Helping your children and grandchildren to buy their first home is a dream for many parents in the UK. If you are fortunate enough to be able to help your children now is the perfect time to start! Recent news indicates that children are living with their parents for longer than previous generations and new figures indicate that ‘the average single first-time buyer needs to save for 17 years to raise a 15% deposit for their first home in London.’ (Sky News, 2018).
The good news is that there are a number of options available to parents and grandparents looking to help their children.
Taking out a joint mortgage with your child is one option. Everybody named on the joint mortgage is responsible for keeping up with repayments. It’s important to remember that your child can still be the sole proprietor of the home this is known as a ‘joint borrower, sole proprietor mortgage. In theory as more money is accrued by your child and yourself for the mortgage the better the choice of deals and providers that will be available such as lower interest mortgages. Bear in mind that your credit report will show that you have a financial association with your child/grandchild along with any other people on the joint mortgage.
Helping with a deposit
Secured loans can be taken out in order to raise money for a deposit. The term ‘secured’ refers to the fact that lenders will need something back if you can no longer keep up with repayments. This is often a house. These can be used when needing more money than an unsecured loan provides.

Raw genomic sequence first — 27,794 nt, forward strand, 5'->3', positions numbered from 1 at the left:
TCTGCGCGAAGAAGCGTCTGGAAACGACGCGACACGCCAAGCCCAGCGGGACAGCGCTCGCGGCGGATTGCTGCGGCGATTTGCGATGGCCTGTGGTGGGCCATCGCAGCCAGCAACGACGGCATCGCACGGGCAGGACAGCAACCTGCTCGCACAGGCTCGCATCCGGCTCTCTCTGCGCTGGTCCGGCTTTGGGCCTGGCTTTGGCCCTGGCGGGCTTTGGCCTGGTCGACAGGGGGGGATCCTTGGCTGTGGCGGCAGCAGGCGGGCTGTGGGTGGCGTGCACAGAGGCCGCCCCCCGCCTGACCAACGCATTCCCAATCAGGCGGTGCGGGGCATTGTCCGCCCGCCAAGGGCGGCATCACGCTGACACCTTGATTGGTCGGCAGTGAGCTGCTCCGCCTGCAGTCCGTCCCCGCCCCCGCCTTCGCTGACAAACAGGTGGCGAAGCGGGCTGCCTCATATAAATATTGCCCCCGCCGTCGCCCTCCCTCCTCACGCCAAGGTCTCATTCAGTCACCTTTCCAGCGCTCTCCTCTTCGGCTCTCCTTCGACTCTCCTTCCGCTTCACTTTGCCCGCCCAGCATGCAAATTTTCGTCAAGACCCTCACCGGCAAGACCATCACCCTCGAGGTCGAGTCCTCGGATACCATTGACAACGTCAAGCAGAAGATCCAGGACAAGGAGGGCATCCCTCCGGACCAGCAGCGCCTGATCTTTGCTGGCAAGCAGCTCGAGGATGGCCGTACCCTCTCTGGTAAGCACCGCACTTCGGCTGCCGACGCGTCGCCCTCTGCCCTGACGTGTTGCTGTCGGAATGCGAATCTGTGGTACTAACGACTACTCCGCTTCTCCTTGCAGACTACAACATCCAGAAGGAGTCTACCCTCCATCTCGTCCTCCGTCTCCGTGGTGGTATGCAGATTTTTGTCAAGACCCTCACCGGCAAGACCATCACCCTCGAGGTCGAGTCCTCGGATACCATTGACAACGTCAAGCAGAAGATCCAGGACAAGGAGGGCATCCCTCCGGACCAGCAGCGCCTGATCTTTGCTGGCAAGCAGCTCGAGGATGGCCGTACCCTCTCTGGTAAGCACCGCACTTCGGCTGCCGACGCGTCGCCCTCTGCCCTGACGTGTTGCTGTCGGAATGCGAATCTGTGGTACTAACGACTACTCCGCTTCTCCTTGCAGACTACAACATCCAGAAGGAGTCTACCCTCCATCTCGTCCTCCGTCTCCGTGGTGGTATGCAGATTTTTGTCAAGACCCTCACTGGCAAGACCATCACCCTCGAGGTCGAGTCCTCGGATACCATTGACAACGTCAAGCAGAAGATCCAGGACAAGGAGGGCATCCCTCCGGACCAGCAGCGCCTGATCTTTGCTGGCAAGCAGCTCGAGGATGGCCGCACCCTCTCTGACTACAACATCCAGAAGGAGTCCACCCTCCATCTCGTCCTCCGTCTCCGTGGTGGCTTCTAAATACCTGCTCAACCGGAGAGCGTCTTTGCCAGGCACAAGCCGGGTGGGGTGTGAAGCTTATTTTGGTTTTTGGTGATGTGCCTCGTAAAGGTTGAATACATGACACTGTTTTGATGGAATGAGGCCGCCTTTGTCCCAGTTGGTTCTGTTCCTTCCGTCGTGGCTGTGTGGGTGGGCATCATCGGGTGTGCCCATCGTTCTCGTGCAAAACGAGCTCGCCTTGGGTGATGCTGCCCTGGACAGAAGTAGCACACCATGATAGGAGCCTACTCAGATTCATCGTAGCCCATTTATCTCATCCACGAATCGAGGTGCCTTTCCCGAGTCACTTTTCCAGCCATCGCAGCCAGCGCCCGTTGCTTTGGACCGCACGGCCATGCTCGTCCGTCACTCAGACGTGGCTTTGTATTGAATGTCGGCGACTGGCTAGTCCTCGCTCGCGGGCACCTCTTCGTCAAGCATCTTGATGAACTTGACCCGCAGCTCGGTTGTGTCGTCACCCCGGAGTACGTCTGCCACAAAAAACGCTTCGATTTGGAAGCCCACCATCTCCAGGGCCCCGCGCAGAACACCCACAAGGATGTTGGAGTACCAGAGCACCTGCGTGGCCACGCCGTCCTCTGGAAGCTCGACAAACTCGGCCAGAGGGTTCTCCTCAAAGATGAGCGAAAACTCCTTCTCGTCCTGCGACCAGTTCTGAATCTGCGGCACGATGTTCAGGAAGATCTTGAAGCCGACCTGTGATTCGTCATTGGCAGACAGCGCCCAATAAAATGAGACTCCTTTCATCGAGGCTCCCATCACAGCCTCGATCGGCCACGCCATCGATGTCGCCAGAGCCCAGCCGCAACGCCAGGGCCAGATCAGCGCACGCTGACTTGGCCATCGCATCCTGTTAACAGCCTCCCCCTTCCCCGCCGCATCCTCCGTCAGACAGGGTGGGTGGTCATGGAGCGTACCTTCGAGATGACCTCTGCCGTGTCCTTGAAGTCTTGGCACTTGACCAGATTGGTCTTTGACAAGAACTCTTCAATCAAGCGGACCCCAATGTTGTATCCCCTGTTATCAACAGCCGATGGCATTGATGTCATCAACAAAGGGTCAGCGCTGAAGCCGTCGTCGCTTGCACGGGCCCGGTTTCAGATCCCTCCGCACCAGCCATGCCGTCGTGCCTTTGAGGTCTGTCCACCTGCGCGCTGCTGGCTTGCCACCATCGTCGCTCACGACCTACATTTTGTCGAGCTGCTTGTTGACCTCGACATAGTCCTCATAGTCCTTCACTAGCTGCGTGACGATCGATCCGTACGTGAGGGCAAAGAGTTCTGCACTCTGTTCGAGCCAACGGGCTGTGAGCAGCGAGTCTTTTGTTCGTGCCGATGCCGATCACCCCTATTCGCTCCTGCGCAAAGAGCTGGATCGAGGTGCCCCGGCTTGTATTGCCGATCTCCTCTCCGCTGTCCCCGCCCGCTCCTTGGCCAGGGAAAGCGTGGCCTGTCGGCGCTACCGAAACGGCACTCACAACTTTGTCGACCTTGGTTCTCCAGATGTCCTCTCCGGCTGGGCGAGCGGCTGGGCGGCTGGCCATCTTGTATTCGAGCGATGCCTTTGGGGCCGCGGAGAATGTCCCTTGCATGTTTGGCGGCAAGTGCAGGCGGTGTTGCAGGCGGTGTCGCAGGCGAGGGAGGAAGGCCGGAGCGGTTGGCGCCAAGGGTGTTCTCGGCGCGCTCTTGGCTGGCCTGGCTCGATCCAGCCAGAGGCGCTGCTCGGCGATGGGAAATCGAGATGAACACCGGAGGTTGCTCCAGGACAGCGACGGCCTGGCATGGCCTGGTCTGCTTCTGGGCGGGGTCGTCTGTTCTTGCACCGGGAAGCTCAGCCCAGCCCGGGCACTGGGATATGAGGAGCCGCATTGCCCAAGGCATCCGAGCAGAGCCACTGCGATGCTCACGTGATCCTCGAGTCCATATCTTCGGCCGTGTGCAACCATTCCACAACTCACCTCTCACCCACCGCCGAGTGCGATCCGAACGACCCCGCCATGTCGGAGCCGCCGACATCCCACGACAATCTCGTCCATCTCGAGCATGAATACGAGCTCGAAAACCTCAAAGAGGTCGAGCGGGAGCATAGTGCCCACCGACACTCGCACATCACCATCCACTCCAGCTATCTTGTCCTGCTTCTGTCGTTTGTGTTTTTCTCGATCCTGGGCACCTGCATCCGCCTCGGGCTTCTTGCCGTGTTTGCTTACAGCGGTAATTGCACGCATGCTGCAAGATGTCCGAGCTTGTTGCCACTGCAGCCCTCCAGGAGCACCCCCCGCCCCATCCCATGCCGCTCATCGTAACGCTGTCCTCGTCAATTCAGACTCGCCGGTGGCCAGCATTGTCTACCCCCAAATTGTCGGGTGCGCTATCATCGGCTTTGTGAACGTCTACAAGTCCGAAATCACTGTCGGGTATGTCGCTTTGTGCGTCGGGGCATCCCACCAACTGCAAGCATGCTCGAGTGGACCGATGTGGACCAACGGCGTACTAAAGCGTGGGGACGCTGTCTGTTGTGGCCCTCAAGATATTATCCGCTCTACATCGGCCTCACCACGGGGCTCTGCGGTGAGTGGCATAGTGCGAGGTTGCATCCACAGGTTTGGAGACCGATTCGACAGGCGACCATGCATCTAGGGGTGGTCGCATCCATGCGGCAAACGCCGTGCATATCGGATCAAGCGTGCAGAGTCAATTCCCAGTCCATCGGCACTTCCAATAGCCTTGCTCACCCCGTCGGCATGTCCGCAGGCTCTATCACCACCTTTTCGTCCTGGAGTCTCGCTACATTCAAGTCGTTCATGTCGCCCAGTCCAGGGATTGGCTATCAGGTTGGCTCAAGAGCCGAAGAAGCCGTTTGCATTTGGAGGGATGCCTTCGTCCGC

Equity release allows the value of your property to be taken out in cash this can usually be done in either a lump sum or a series of payments with interest charges either fixed or capped. This works in a similar way to traditional mortgages as you pay back the amount borrowed along with interest charges.
Another version of equity release known as a ‘home reversion plan’ allows you to sell part of your property in exchange for a below market value cash sum. This is interest free however, it’s important to remember that when you sell or pass on your property you won’t own the part you sold and therefore won’t get that part of the property’s value.
Having a family savings account in which other members of the family can contribute could be a simple way to raise the cash needed if you have lots of generous family members. Using a Help to buy scheme ISA, mortgage or equity loan could also be useful for your children to start saving money for their deposit.
Owning a home with your children or grandchildren can be done in two ways either as joint tenants or tenants in common. They have some key differences, which are worth understanding before entering into joint ownership.
Joint tenants have the same rights to the property and no definable percentage ownership. The owners cannot pass on the property in their will. In the event of one owner passing away their percentage will go to the remaining owner.
Tenants in common can own an agreed upon percentage share of the property. The owners can pass on their percentage in a will therefore the ownership doesn’t necessarily go to the other owner.
Gifts and Loans
Perhaps the easiest option is to give them the money as a gift (beware of the inheritance tax repercussions) or simply as a loan. This will help them to meet the criteria for a deposit on their first home.
Acting as a guarantor
A slightly riskier option is becoming a guarantor on their mortgage. However, if your child loses their job or is put in a position where they can’t keep up with repayments then you become liable for the debt.
For legal conveyancing advice on joint purchases please get in touch.
The information provided in all of our blogs reflects only a narrative of some elements to consider on the topic. The blogs do not contain considered legal advice and should not be relied upon as advice. Please see our website terms and conditions for full details of our disclaimer. If you are interested in obtaining advice, please contact one of our lawyers who will be happy and able to advise you on your own particular circumstances.